On Sun, 2003-10-05 at 14:02, Chuck Swiger wrote:
> Mailing Lists Catcher wrote:
> > How to I allow users access to their own timezone without affecting the
> > system processes?
> > 
> > All of my systems regardless of location have always been set to UTC so
> > logs and cron are in sync across timezones.
> Hmm.  Unix has understood the notion of 'local time' versus UTC and most 
> programs do the right thing even if you set the timezone for the entire 
> system-- things like ntpd will syncronize via UTC even if TZ was set in their 
> environment.
> If you want to run syslogd and cron in UTC, I believe you could do so by 
> setting something like this in /etc/rc.conf:
> cron_program='/usr/bin/env TZ=UTC /usr/sbin/cron'
> syslogd_program='/usr/bin/env TZ=UTC /usr/sbin/syslogd'
This I will try.

> > Recently I have had need to allow users to set their own timezone in the
> > .cshrc using:
> > sentenv TZ America/Detroit
> > or
> > sentenv TZ America/Denver
> > or whatever applies.
> Of course, you meant 'setenv' and not 'sentenv'.
yes...typo on my part. I did use setenv in the file....anything else
wouldnt have any affect.

> > But what I am finding out is that as long as the user is logged in it
> > sets the environment for the entire system affecting log timestamps as
> > well as cron events.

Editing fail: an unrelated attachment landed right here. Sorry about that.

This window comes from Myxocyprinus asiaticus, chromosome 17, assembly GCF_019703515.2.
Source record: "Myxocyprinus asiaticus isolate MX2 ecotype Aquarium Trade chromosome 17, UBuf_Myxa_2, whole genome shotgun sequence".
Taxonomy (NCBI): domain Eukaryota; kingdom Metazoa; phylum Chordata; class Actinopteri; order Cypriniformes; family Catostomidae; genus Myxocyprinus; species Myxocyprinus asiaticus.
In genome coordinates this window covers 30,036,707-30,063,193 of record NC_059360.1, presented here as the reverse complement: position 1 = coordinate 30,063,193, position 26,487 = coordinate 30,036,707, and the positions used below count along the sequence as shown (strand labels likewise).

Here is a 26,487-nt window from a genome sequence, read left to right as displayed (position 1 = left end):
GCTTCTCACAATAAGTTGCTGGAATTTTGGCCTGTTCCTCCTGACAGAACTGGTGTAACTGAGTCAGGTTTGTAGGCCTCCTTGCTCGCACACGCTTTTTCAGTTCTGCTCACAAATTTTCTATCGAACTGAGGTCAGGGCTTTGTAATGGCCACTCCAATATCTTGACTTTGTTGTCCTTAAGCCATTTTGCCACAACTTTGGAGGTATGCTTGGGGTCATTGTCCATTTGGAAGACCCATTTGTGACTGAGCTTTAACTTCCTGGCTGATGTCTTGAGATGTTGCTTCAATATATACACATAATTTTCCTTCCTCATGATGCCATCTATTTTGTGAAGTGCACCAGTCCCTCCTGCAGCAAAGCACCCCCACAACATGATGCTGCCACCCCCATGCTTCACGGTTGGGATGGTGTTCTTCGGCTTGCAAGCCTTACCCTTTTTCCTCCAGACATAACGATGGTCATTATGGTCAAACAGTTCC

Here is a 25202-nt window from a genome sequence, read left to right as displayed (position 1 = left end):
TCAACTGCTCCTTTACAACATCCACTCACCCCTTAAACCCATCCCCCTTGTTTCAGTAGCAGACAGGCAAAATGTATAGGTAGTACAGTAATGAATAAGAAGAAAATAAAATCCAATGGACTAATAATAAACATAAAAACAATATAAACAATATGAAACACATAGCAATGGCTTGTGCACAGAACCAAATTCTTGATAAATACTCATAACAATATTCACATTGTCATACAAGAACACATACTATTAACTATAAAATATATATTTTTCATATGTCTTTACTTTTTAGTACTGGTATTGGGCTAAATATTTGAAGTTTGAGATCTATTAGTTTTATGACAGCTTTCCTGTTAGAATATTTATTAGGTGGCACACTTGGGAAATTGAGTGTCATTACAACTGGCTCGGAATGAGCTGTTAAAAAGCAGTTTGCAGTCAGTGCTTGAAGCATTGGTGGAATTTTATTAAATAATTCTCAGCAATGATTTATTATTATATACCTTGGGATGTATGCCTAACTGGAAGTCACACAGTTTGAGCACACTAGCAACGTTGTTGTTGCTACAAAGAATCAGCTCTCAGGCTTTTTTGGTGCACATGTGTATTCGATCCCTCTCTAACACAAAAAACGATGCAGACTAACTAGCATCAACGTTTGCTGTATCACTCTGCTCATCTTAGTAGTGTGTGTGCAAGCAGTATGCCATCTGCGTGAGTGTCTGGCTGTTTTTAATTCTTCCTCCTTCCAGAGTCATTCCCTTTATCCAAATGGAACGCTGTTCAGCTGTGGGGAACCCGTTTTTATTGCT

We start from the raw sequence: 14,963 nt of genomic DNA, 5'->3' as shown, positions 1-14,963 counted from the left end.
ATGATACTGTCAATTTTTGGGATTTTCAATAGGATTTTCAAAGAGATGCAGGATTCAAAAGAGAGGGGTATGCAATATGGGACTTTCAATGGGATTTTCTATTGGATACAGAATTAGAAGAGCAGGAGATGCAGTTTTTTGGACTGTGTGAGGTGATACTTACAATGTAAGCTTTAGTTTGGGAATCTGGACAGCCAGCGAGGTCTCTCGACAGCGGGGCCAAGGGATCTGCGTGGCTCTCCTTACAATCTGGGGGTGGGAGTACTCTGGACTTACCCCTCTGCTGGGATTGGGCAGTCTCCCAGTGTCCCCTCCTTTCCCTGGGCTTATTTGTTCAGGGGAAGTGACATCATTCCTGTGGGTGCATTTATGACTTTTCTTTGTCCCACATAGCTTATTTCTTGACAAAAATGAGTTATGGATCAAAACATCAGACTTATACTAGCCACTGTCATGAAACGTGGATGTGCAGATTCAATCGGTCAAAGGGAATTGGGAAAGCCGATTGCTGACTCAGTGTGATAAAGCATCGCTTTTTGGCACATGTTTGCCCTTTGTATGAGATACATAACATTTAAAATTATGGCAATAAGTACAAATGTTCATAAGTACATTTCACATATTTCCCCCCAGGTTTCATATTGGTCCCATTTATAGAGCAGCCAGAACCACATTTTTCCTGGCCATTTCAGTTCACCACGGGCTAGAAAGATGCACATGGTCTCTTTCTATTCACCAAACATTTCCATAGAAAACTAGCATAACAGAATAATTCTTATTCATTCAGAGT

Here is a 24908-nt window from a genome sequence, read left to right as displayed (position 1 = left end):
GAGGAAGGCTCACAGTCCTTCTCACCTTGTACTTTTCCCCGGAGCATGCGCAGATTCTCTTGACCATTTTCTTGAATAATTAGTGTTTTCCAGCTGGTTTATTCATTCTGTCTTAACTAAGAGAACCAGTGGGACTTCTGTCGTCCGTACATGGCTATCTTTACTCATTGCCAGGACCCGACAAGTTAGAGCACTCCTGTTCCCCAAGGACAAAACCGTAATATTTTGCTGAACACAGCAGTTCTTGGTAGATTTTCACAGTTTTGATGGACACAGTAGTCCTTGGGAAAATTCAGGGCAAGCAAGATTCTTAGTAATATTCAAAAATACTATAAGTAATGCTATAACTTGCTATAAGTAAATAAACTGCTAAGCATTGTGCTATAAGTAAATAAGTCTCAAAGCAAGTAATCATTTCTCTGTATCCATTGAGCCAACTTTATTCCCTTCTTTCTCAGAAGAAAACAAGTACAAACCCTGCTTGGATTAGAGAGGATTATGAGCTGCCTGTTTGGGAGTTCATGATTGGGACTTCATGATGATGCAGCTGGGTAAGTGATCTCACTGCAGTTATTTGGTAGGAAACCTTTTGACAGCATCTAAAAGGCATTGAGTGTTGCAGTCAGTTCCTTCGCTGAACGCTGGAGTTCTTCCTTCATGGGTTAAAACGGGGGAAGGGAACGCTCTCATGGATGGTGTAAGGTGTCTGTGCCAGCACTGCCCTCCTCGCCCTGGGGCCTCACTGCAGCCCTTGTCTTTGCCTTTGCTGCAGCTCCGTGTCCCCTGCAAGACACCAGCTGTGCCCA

> Unless you set TZ in /etc/profile, it should not have a universal effect.  Are 
> you sure you didn't kill and restart syslogd as root with TZ configured to a 
> non-UTC timezone?

Apparently it only affects my log files.  A bit of testing proved that
it does not seem to affect cron or syslog.  Root user has no TZ set as
root doesn't use X or any calendar or time based applications.

But it is clear that log entries are timestamped by the user who is
logged in at the time.  But from what I can see only logs created by
actions of that user get the users local timezone in the log file.

So I guess my only problem is a few strangly timestamped entries in my
log file.  My system doesnt generate much in the way of logs on its own
so its uncertain if a user logged in really affects a log entry not
generated by a user action.  If not then I guess I can live with a few
log anomalies.  But Bad SU to Root messages would be nice to have in UTC
and not the user's TZ that tried the SU.  I would hate to have to lookup
the TZ of the user each time I needed to know want a bad SU happened.
> Maybe try setting TZ only if the shell is interactive, by adding the setenv 
> after the line "if ($?prompt) then"...?

I will also give this a try


Jason Cribbins

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